Behavior Science

Photo by Austin Price

Why It Matters  |  What We Are Doing  |  Who Is Involved


Why It Matters

Health behaviors, and the social and built environments that helps shape those behaviors, have dramatic impacts on health outcomes across individuals and populations. To name just a few examples, modest increases across populations in practicing safe sex, obtaining prenatal care, getting vaccines, engaging in regular physical activity, and washing hands regularly can increase quality of life and reduce premature disability and death for millions around the globe. Yet making low-cost, effective resources available to millions is not enough. Even with such incentives, many still won’t use condoms regularly, adhere to medication regimens, get vaccines, or wash their hands after using the toilet. In Health Behavior, researchers identify the complex reasons why such health-protective behaviors may be difficult to adopt or maintain and then develop, implement, and evaluate behavioral and social change interventions that make a difference in health across populations.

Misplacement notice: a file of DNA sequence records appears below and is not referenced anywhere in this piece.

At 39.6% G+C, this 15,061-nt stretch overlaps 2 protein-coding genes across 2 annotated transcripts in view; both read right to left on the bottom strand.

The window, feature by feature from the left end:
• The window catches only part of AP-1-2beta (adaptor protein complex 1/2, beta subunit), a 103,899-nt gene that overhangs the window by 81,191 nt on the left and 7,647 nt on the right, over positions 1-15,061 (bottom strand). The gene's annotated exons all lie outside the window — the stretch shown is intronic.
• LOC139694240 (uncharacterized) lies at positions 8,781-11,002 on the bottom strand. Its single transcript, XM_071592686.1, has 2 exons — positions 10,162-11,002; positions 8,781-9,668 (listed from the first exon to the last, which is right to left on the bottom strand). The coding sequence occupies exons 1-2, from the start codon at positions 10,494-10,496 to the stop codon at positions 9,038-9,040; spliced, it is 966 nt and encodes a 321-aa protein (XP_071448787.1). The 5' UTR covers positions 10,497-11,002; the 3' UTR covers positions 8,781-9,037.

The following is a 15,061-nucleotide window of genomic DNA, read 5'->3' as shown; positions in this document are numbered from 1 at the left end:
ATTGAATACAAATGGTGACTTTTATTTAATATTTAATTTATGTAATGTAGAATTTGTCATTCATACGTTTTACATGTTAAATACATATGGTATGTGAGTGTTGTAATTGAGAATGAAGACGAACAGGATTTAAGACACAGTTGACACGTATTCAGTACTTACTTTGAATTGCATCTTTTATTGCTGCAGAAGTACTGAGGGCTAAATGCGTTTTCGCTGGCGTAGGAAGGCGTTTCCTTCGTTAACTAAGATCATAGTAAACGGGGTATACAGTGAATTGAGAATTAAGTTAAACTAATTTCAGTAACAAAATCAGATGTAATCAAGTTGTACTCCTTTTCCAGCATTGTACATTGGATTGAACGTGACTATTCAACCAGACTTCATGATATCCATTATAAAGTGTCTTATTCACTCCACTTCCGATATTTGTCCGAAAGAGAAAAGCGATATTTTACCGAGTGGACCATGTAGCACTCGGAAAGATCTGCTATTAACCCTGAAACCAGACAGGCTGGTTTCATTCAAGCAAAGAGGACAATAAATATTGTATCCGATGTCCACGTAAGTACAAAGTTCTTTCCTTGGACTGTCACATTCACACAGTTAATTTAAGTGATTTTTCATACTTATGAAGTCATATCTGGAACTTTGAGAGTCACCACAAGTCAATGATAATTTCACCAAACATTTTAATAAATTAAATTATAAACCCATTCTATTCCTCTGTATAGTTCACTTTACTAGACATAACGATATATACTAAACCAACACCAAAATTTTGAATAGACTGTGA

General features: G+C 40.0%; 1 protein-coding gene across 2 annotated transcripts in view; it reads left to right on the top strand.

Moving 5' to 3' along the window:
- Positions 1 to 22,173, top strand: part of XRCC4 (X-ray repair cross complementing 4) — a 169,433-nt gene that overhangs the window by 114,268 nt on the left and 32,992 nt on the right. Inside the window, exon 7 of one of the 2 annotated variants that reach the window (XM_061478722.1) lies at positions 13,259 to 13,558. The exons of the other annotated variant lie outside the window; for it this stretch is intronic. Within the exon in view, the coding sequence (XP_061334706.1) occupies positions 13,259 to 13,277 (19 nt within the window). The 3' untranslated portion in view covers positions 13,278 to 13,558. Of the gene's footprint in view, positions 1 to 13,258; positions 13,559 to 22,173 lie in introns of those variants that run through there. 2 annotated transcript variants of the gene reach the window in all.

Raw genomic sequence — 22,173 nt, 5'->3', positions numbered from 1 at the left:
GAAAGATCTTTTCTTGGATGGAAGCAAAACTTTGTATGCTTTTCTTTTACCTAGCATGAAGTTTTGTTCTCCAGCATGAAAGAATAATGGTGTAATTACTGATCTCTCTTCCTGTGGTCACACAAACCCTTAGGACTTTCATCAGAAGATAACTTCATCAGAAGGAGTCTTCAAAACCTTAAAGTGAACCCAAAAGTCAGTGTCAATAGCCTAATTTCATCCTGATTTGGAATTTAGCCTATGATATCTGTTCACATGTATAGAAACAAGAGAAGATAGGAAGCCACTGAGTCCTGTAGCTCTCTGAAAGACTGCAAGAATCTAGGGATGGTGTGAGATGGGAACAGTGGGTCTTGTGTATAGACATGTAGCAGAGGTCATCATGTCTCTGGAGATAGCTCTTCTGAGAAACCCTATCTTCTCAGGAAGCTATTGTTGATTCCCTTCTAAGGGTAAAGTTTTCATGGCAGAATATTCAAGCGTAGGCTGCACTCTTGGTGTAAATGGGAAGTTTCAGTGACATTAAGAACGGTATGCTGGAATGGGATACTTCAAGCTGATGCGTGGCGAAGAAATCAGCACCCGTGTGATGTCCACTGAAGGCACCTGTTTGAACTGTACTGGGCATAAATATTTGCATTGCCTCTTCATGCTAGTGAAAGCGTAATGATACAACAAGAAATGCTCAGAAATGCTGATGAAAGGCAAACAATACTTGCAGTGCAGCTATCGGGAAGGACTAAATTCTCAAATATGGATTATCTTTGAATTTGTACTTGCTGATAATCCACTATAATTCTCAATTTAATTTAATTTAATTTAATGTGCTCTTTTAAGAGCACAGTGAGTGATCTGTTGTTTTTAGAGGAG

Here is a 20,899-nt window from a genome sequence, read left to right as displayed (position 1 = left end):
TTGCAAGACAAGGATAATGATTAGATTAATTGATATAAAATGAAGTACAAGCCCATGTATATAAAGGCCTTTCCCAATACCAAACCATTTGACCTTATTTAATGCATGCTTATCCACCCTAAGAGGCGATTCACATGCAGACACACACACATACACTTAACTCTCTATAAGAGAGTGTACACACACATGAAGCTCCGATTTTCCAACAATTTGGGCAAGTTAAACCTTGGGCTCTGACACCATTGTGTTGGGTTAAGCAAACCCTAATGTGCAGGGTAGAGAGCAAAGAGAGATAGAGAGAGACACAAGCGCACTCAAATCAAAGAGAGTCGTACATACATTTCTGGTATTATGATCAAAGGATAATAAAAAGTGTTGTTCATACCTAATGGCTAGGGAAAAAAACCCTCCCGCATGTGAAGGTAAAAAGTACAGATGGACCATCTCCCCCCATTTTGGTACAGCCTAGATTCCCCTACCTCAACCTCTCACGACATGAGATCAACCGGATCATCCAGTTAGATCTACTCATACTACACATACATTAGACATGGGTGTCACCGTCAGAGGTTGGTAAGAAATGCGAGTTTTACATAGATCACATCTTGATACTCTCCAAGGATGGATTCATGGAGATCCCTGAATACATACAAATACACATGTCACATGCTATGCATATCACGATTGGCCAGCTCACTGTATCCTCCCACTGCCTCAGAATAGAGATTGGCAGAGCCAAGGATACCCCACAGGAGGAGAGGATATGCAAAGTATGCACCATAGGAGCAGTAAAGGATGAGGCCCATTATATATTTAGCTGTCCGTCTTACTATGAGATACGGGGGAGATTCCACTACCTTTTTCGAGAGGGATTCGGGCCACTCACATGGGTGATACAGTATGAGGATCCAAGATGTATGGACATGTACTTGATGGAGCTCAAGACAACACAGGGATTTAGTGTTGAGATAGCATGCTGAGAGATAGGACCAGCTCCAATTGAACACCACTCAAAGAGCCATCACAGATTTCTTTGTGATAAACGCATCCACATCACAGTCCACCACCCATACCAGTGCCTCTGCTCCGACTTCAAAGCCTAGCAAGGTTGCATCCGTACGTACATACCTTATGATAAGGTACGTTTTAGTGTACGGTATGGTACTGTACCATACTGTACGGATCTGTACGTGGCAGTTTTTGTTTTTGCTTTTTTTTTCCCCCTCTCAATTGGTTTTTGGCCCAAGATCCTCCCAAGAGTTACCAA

What We Are Doing

Faculty, students and research staff in HB combine the social and behavioral sciences with health education to deliver practical research and solutions that improve the health of individuals and communities.  Read More

Both in the U.S. and in global contexts, faculty, researchers and students in HB use their expertise to:

  • investigate causes, consequences and strategies to prevent and manage HIV/AIDS, diabetes, cardiovascular disease, cancer, and injuries and interpersonal violence;